As teachers, we know our students, and when to push and when to back off a little. Right now is clearly a “back off a little” time. Do I want my students to keep learning? Of course I do, but at this point I don’t think there’s much sense in trying to micromanage their learning when I have no knowledge of or control over each of their individual situations.

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School brings us together, and right now we don’t have that. Teachers all over this country (and most likely all over the world) are trying to teach themselves new technology at a rapid rate to respond to their students’ needs. I get it, I’m part of that mad scramble, but I also think we need to take a step back, breathe, and allow parents to navigate finding learning opportunities and experiences for their children, based on their interests and abilities. No, not everyone can do that, but many can and will, given the opportunity. Let’s work together and get through this thing with flying colors and “bigger” brains.


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Getting My House In Order

So far 2020 has been the year of “cleaning up.” What does that mean for me? Well, it’s multifaceted, which is my fancy way of I’ve been running around like a chicken with its head cut off trying to do too many things and not doing any of them particularly well. Let’s break that down a bit further, and see where things really stand.

Home: This is what I first think of when someone talks about getting their house in order. I suppose I’m a bit of a simpleton, going for the literal meaning, but that’s the way my brain works. My house is still undergoing a transformation. My beautifully remodeled bathroom is done, but the rest of the house still hasn’t quite recovered. I sort of think of it as having gone through a major surgery. Everything looks okay, but there’s still some healing to do on the inside. I did have friends over, so that gave me a jump start on some of my delayed cleaning up projects, but there’s still so much to do.

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Not my actual house.

Finances: I’m actually doing pretty well with this one. I’ve been reading some self-help books and following some of their “Law of Attraction” types of advice, which really can’t hurt, and things have been going well. My credit card is paid off, my retirement is funded, and my bills are paid. Now to do my taxes. UGH.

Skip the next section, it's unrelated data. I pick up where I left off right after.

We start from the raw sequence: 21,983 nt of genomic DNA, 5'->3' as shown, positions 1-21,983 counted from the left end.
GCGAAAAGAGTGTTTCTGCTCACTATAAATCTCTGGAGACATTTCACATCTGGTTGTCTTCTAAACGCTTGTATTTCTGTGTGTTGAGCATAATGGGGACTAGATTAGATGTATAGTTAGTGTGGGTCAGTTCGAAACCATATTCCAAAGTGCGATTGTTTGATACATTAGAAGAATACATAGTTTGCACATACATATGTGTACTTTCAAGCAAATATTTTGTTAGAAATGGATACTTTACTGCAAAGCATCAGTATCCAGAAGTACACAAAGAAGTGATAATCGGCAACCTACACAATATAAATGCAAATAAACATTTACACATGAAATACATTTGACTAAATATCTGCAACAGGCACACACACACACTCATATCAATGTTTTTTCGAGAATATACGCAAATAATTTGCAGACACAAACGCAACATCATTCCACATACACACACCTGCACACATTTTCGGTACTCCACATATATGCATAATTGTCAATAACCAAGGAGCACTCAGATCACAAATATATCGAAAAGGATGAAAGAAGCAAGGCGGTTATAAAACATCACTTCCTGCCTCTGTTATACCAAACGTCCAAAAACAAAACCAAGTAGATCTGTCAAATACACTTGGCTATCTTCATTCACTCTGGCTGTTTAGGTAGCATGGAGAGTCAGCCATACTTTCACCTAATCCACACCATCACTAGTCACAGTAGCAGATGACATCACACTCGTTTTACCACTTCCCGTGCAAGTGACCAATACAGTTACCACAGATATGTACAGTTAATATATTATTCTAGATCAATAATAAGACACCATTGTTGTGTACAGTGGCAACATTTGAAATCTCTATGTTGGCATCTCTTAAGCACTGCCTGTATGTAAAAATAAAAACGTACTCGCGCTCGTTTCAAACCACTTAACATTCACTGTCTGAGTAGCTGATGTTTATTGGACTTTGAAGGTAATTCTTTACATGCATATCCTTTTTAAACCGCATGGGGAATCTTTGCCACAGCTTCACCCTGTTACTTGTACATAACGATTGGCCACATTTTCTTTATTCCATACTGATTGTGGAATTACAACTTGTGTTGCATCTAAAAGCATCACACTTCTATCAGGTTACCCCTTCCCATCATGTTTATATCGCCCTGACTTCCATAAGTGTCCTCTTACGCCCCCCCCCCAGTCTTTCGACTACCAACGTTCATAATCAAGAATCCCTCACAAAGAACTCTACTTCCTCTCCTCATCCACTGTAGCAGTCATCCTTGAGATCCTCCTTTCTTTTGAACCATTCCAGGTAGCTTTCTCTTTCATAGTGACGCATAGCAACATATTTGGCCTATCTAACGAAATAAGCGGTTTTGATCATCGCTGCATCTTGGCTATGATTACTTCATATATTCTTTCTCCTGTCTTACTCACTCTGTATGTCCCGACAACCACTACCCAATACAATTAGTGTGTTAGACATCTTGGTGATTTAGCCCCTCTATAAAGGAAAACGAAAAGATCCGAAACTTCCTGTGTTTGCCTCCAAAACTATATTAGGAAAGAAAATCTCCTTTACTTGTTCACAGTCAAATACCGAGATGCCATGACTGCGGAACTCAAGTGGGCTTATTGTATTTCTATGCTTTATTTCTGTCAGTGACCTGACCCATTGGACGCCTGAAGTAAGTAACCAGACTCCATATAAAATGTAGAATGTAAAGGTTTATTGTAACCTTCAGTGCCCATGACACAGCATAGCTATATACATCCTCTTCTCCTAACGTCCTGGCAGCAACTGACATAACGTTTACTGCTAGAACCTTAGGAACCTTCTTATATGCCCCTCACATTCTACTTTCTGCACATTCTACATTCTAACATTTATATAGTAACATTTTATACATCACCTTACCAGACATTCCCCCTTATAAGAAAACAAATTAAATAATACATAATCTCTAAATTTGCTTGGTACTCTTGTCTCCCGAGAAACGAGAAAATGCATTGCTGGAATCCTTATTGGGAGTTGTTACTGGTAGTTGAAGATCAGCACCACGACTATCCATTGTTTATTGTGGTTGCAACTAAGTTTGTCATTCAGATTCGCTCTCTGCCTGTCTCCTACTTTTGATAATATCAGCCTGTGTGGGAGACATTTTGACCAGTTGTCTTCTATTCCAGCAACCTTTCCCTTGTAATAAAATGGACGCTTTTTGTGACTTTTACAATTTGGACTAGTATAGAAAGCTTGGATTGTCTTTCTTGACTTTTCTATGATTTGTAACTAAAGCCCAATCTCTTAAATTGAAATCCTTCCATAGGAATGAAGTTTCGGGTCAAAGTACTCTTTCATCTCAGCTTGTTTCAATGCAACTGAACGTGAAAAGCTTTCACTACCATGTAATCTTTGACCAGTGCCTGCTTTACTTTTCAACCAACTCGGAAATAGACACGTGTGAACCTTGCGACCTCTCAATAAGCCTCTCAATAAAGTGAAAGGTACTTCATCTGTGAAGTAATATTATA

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Not my actual money.

Relationships: These have been going pretty well too. There are some far away friends I need to reach out to, and some closer to home who I haven’t seen or heard from in a while, so there’s that. Family is good, the kid is good, the sweetheart is good, and the dog… well, she’s the best.

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Not my actual dog.

Work: I’m a little scattered here. When our schedule gets a bit mixed up everything sort of falls apart, at least that’s how it feels. We’re experiencing that right now due to field trips and artist-in-residence experiences. These are all terrific learning opportunities for our kids, but they mean major schedule changes, and, this is a biggie, I have to teach math. I can teach math. I’d just rather not. I have colleagues who are experts at this, I am not. Still, we’ll muddle through. And then there’s my national board process. I need to light a fire under that.

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Not my actual plan book.

Well, as expected, when I put it all on paper it doesn’t look quite so daunting. Make a few phone calls, straighten up here and there, and review the lessons before teaching them, and I’ll be all caught up. Oh yeah, and do that little national board thing. Wish me luck, I’m going to need it.